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  • Sue

So what do you do then?

I'm a big fan of networking. I know there are many people who couldn't think of anything worse than walking into a room full of people, many of whom they don't know, and then being expected to actually talk to people. Social media networking is an entirely different thing - some people would much rather network on LinkedIn than spend time physically getting to and from a venue. And that's absolutely fine - we all have the choice, and whilst I've dipped into social media networking I still enjoy going out and meeting people - or maybe it's just that I like the breakfasts!

But there is one thing that we all encounter, whether online or face to face, and that's when someone says to you, "So what do you do then?". I'm sure I'm not the only person that starts the conversation off with "Ah, well...……" and then wonders how on earth I'm going to explain to someone in a few sentences what I actually do.

So here are six examples of work that I've recently undertaken for clients, that will give you some idea of what I actually do:

1. Formatting Word templates for reports - my client runs a small 'one-man band' business and completes a pro-forma whilst working 'out in the field' and then scans and emails this proforma to me. I then take that information and convert it into a report template that we created together, adding photos where necessary. Dropbox is used to store the documents, scans and photos and this makes it secure and easy for us both to work on the same document at different times. I also undertake document formatting for businesses who have already created their training manuals and policies, but need some help in tidying them up and making them look professional - being a whizz with Microsoft Word means that when they get into difficulties with a document that just doesn't look right, then they know I'll probably be able to sort it.

2. Audio transcription - clients email through to me audio files and I then transcribe these using Olympus software, a foot pedal and headphones. Gone are the days of tiny cassettes. Transcription in this way can be used for transcribing interviews, notes, letters, reports, blogs - the list is endless really. I've recently transcribed a PHD student's interviews, interviews for a local heritage society and dictated reports.

3. Copy typing - this ranges from typing memoirs, all handwritten in several A4 notebooks, to invoices and quotes for local businesses. In some cases, I collect and return copy typing, particularly if it's local, and sometimes the work comes through scanned. It's easy to scan handwritten documents from training courses, meetings or brainstorming sessions, simply by using a mobile phone these days - so copy typing doesn't have to mean physically handing the paperwork over any more.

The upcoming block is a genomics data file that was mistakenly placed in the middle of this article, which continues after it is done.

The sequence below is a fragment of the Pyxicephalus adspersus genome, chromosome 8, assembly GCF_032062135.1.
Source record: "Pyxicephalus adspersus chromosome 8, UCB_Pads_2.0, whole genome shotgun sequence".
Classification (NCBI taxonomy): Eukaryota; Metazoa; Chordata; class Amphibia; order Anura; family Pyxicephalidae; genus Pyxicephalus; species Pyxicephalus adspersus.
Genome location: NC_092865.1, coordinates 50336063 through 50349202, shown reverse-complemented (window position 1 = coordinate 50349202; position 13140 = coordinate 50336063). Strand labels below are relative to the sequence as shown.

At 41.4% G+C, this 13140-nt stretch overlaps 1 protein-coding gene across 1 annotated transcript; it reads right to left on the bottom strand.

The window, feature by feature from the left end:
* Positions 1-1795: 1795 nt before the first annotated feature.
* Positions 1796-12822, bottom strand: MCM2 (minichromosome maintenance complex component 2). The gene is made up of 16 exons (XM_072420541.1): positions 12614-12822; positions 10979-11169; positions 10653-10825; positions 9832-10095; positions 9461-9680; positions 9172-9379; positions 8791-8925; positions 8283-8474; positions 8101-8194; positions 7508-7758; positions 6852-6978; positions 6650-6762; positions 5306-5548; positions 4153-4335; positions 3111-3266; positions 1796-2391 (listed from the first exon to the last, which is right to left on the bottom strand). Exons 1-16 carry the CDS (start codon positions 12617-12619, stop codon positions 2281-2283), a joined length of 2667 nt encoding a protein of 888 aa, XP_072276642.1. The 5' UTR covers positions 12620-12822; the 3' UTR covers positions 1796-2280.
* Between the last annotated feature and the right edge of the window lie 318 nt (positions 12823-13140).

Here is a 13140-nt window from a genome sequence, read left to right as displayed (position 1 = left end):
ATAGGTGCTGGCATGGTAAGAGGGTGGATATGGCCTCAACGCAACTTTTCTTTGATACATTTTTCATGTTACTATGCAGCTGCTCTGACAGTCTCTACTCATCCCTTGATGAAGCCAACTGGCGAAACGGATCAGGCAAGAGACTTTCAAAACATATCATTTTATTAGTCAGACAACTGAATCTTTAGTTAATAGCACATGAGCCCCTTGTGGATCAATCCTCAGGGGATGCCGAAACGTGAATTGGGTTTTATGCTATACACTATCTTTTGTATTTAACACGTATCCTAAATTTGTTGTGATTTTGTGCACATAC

4. Databases - many business use databases that need to be constantly updated. It's time consuming and is often put to the bottom of the heap of admin tasks but plays heavily on the mind when it's not up to date. I've worked on databases for clients and helped streamline admin processes - there are many tools that can be used to get things organised and it’s a question of finding the one that best suits the client.

5. Training - with 35 years of secretarial experience and having worked as an Executive Assistant with Directors and Chief Executives, I spent many an hour writing reports and also taking minutes of very high-level meetings. I now train others in minute-taking and business writing skills and have recently undertaken this work for two large island employers. Never underestimate the importance of good minute taking.

6. Newsletters - not everyone has the time or knowledge to create newsletters for their businesses. I've helped businesses and organisations put together interesting newsletters that tell their customers about their business and their offers.

7. Book publishing - One of my clients spent several years writing a book in Word and then finally decided to have it published. He came to me and chose to go via the self-publishing route. I helped him with this and he's now working on his second book.

So that’s just a glimpse of some of the things I do – still not sure how I can tell someone that in short form at a networking event, but I find that if you show people that you’re interested in them and what they do, the two-way conversation naturally comes round to being able to say exactly what I can do to help their business.

So yes, I’ll continue to go to those networking events where I can get the opportunity to answer the question, “so what do you do then?”.

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